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In Paris, a son remembers a father lost to far-right violence (Interview)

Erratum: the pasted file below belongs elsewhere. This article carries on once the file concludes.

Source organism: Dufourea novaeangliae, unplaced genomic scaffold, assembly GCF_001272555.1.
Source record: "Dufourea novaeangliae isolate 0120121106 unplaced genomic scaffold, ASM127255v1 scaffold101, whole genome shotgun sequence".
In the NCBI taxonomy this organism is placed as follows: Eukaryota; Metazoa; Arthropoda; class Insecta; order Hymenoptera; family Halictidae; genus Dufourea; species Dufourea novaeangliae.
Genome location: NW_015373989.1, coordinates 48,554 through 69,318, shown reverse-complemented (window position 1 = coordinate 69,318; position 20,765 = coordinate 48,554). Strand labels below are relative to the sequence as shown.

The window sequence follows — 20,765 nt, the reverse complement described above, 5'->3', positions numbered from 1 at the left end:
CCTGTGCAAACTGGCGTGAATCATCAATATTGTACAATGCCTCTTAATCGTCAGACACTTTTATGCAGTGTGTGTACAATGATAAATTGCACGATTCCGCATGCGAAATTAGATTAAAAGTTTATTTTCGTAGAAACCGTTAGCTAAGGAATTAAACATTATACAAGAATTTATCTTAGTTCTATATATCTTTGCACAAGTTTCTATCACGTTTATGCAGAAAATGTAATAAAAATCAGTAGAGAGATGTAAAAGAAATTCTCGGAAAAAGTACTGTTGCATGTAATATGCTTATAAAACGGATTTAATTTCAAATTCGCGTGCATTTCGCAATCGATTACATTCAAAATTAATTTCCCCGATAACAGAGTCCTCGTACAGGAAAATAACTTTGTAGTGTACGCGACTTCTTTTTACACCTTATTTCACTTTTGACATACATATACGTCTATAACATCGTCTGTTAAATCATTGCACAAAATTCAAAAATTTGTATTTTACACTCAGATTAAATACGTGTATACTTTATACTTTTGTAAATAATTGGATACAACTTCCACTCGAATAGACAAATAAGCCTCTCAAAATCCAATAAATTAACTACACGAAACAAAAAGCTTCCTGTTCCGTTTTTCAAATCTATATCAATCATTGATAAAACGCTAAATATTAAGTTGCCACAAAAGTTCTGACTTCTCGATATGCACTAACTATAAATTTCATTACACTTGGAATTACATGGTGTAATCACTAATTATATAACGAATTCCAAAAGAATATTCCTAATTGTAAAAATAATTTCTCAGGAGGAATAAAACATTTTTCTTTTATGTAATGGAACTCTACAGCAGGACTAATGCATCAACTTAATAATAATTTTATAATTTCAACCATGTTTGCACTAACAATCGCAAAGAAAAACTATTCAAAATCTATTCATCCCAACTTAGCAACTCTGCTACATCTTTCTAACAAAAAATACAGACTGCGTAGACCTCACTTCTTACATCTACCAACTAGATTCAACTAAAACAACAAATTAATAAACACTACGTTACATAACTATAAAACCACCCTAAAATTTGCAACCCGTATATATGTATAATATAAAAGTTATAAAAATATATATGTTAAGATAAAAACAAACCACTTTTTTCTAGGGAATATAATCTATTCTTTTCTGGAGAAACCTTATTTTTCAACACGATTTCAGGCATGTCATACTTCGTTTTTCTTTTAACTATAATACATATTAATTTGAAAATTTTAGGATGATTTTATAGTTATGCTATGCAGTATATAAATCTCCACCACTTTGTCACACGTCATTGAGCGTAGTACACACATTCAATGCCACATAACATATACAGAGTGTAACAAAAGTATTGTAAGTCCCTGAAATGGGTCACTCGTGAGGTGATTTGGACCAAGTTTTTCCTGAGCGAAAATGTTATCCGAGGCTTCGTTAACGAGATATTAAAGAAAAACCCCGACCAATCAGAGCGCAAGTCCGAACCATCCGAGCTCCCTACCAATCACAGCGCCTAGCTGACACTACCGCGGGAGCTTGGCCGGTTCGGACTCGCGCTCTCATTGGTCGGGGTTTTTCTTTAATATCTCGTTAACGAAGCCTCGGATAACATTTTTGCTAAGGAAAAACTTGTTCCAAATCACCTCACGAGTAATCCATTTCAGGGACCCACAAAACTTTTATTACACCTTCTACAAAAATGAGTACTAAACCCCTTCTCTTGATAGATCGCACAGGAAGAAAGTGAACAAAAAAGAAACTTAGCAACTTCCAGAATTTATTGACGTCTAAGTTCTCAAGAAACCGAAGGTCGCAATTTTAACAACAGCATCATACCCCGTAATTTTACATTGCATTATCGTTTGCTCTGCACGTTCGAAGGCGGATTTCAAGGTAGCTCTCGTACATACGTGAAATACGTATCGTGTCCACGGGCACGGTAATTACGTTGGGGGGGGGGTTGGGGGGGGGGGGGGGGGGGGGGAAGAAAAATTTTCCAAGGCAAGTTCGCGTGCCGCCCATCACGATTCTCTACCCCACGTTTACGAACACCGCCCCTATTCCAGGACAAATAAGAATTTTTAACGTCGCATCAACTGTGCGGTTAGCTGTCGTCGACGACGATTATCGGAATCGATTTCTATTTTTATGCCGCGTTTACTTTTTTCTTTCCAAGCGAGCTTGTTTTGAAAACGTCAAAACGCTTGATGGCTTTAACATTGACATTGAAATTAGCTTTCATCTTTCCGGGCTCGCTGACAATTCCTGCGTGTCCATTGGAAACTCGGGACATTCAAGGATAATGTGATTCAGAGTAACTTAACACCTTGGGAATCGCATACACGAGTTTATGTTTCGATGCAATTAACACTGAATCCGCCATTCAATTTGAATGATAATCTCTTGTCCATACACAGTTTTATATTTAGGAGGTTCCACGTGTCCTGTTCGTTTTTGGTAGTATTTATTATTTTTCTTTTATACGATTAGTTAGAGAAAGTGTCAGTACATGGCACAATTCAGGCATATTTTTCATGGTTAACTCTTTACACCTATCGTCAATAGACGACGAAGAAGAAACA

Extract of Nonna Mayer's interview: Rebranding the National Front: But Nonna Mayer, the director emeritus of research for France's National Center for Scientific Research (CNRS), warns that France's political landscape has shifted dramatically since Bouarram's murder. The first time the National Front advanced to the second round of voting, in 2002, more than a million people flooded the streets in protest. The second time, in 2017, the backlash was much more muted. Mayer credits this, in part, to a culture shift within the National Front. Jean-Marie Le Pen is no longer in charge. Its new leader - his daughter, Marine Le Pen - has taken steps to rebrand the party, notably renaming it Rassemblement National and distancing herself from her father's legacy of open provocation. Mayer says the National Front no longer tolerates blatant anti-Semitism, but it continues to push an anti-immigrant agenda, claiming it to be in the name of public safety and economic security. "She turned over the argument and said, 'We are not intolerant. Those who are a danger for the republic, it's the Muslims,'" Mayer explains. "That makes a far more respectable crusade for the party. They present themselves as the barrier against Islamic fundamentalism, but sometimes it slips to just Islam." But it's not just the National Front that is growing stronger. The mainstream political alliances that once served as a bulwark against its expansion are growing weaker. "There is still the memory of Brahim Bouarram," says Mayer. "But for some people, it's disconnected from the new National Front. And for others, they still think the National Front is a danger - the majority of French people do - but they don't believe enough in [current president Emmanuel] Macron as the shield."